For the second module “Finding My Voice”, students travelled five hours by bus to the Canaveral National Seashore in Florida. There, they were greeted by North Carolina Outward Bound instructors and began their adventure.
The first lesson was about water safety and the basics of canoeing. Students learned about personal flotation devices and the safe way to wear them. Then, instructors explained the different parts of a canoe and a paddle and demonstrated gunwhale walking and various paddle strokes. Guided by the instructors, students loaded the boats, reviewed paddle strokes and signals and headed to camp. At camp, students set up tents, cooked, and discussed their expectations for the module. During the next four days, students took down camp in the morning, prepared meals, participated in group challenges, and navigated to new camp sites.
Participants began to formulate their own social initiatives while learning important communication skills regarding their interests and listening empathetically to the interests of the other Agents of Change. The Agents of Change took part in several activities aimed at developing communication tools based on empathy and active listening.
The module was designed to provide tools for dialogue and communication. Instructors encouraged students to find their purpose and align it with existing needs in their surroundings. The “Life Stories in the Sand” activity was a perfect opportunity for students to share their personal story. This narrative of past events served for students to find their voice and how to link it back to their community.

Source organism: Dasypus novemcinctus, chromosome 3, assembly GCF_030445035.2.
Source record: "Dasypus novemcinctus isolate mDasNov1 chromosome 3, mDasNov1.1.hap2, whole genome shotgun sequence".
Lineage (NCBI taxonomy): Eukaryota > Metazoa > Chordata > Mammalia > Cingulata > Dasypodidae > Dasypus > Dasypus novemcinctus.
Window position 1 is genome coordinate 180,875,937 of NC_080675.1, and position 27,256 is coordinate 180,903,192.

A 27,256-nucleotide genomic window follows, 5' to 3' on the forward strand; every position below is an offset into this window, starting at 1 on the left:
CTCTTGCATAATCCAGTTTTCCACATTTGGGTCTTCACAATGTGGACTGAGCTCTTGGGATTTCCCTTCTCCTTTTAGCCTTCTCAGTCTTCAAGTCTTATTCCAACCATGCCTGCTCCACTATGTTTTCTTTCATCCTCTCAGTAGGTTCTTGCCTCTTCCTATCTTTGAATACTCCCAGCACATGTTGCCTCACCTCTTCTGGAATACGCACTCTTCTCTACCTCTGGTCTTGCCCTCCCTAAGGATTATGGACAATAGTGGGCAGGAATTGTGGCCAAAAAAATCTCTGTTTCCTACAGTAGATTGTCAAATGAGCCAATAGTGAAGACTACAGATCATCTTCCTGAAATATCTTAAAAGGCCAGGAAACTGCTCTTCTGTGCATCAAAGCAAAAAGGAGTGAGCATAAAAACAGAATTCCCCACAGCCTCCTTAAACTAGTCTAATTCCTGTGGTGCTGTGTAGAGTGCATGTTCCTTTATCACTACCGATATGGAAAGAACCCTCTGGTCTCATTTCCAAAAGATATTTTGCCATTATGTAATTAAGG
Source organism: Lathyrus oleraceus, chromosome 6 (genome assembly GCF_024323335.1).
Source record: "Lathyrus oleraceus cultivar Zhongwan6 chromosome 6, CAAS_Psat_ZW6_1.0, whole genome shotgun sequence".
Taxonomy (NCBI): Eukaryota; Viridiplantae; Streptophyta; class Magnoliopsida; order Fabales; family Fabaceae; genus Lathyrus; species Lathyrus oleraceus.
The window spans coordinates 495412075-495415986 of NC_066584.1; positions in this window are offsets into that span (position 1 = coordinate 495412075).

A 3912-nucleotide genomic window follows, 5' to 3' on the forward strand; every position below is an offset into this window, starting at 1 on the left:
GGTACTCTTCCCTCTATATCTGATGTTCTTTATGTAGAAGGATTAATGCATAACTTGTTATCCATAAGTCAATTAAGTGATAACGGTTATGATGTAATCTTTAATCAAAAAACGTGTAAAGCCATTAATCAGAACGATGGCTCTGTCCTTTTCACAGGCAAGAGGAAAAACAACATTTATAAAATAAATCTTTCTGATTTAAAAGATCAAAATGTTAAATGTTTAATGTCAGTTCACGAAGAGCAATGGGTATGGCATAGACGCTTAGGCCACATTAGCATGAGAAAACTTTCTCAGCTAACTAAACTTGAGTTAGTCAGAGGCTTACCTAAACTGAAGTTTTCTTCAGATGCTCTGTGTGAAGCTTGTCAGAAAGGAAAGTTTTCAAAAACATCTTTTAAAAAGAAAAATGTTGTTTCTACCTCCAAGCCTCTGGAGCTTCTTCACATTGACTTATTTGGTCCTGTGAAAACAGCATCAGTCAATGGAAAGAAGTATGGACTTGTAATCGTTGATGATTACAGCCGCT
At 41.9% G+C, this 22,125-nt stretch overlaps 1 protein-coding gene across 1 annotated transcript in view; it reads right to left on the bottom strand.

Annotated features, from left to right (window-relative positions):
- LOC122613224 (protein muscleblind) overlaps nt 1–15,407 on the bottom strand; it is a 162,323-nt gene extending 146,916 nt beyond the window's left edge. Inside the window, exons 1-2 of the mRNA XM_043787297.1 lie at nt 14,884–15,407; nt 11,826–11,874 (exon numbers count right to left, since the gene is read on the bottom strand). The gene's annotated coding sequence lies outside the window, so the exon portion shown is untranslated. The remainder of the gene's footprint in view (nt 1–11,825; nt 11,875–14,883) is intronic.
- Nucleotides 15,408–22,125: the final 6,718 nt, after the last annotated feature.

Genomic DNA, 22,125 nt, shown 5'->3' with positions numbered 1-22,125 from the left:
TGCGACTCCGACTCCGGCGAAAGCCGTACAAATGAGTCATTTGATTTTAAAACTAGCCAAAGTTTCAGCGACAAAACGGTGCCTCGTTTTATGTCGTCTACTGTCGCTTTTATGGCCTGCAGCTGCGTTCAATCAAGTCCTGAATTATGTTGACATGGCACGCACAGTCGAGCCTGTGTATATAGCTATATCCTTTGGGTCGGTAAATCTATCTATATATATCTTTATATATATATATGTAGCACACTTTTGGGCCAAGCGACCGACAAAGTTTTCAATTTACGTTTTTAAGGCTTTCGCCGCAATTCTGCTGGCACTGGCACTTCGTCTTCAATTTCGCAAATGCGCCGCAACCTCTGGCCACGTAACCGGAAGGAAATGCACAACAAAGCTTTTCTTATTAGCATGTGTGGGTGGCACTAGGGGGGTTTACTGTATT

On the last day, students used the newly learned tools to navigate back to base camp. This coastal canoeing experience extended into the night and the Agents of Change were rewarded by bioluminescent seas that light with every stroke of their paddles. At 2:00 am, the group ran 3 miles to reach its final destination.
The module gratified the efforts of the students with spectacular wildlife sightings and moonrises. Daily dolphins and birds sightings, including a roseate spoonbill, made the experience unique. The Agents of Change learned from each other, worked as a group, and grew as human beings.